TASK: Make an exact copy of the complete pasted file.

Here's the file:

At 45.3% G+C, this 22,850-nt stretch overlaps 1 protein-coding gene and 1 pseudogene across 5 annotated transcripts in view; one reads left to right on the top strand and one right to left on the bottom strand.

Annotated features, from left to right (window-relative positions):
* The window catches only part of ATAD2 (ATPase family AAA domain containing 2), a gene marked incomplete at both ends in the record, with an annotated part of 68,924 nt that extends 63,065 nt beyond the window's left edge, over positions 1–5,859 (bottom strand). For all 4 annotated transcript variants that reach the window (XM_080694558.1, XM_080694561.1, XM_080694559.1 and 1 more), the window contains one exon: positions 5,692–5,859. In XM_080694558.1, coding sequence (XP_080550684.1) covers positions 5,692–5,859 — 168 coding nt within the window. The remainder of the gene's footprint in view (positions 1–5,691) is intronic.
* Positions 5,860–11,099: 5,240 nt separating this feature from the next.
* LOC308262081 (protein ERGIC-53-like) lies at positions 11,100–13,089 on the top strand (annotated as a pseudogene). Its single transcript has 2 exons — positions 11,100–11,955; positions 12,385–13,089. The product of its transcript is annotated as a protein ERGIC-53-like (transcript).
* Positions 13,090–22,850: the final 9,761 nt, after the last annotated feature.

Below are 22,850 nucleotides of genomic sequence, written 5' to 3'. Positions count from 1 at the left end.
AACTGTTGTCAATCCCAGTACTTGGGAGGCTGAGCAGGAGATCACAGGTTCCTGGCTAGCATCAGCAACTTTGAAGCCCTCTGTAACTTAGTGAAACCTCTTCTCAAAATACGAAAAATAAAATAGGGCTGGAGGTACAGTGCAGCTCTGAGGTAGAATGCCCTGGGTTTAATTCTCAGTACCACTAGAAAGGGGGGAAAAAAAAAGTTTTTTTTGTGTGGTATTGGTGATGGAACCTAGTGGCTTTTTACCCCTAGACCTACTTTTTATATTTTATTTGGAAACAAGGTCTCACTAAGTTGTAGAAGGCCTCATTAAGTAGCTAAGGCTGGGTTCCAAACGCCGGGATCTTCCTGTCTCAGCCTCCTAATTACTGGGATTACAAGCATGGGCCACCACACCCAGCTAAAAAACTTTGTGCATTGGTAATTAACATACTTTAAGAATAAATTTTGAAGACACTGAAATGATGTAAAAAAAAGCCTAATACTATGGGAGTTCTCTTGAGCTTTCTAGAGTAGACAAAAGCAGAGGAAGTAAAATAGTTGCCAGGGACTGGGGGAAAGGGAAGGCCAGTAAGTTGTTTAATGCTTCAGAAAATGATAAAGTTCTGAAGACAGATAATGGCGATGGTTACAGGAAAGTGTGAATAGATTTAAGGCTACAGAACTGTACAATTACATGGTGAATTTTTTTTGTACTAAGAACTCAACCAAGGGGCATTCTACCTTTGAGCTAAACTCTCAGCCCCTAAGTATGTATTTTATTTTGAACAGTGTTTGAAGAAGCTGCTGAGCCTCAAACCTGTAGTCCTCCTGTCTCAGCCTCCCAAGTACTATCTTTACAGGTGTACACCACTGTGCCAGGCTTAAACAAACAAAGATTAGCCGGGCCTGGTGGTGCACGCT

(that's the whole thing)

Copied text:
At 45.3% G+C, this 22,850-nt stretch overlaps 1 protein-coding gene and 1 pseudogene across 5 annotated transcripts in view; one reads left to right on the top strand and one right to left on the bottom strand.

Annotated features, from left to right (window-relative positions):
* The window catches only part of ATAD2 (ATPase family AAA domain containing 2), a gene marked incomplete at both ends in the record, with an annotated part of 68,924 nt that extends 63,065 nt beyond the window's left edge, over positions 1–5,859 (bottom strand). For all 4 annotated transcript variants that reach the window (XM_080694558.1, XM_080694561.1, XM_080694559.1 and 1 more), the window contains one exon: positions 5,692–5,859. In XM_080694558.1, coding sequence (XP_080550684.1) covers positions 5,692–5,859 — 168 coding nt within the window. The remainder of the gene's footprint in view (positions 1–5,691) is intronic.
* Positions 5,860–11,099: 5,240 nt separating this feature from the next.
* LOC308262081 (protein ERGIC-53-like) lies at positions 11,100–13,089 on the top strand (annotated as a pseudogene). Its single transcript has 2 exons — positions 11,100–11,955; positions 12,385–13,089. The product of its transcript is annotated as a protein ERGIC-53-like (transcript).
* Positions 13,090–22,850: the final 9,761 nt, after the last annotated feature.

Below are 22,850 nucleotides of genomic sequence, written 5' to 3'. Positions count from 1 at the left end.
AACTGTTGTCAATCCCAGTACTTGGGAGGCTGAGCAGGAGATCACAGGTTCCTGGCTAGCATCAGCAACTTTGAAGCCCTCTGTAACTTAGTGAAACCTCTTCTCAAAATACGAAAAATAAAATAGGGCTGGAGGTACAGTGCAGCTCTGAGGTAGAATGCCCTGGGTTTAATTCTCAGTACCACTAGAAAGGGGGGAAAAAAAAAGTTTTTTTTGTGTGGTATTGGTGATGGAACCTAGTGGCTTTTTACCCCTAGACCTACTTTTTATATTTTATTTGGAAACAAGGTCTCACTAAGTTGTAGAAGGCCTCATTAAGTAGCTAAGGCTGGGTTCCAAACGCCGGGATCTTCCTGTCTCAGCCTCCTAATTACTGGGATTACAAGCATGGGCCACCACACCCAGCTAAAAAACTTTGTGCATTGGTAATTAACATACTTTAAGAATAAATTTTGAAGACACTGAAATGATGTAAAAAAAAGCCTAATACTATGGGAGTTCTCTTGAGCTTTCTAGAGTAGACAAAAGCAGAGGAAGTAAAATAGTTGCCAGGGACTGGGGGAAAGGGAAGGCCAGTAAGTTGTTTAATGCTTCAGAAAATGATAAAGTTCTGAAGACAGATAATGGCGATGGTTACAGGAAAGTGTGAATAGATTTAAGGCTACAGAACTGTACAATTACATGGTGAATTTTTTTTGTACTAAGAACTCAACCAAGGGGCATTCTACCTTTGAGCTAAACTCTCAGCCCCTAAGTATGTATTTTATTTTGAACAGTGTTTGAAGAAGCTGCTGAGCCTCAAACCTGTAGTCCTCCTGTCTCAGCCTCCCAAGTACTATCTTTACAGGTGTACACCACTGTGCCAGGCTTAAACAAACAAAGATTAGCCGGGCCTGGTGGTGCACGCT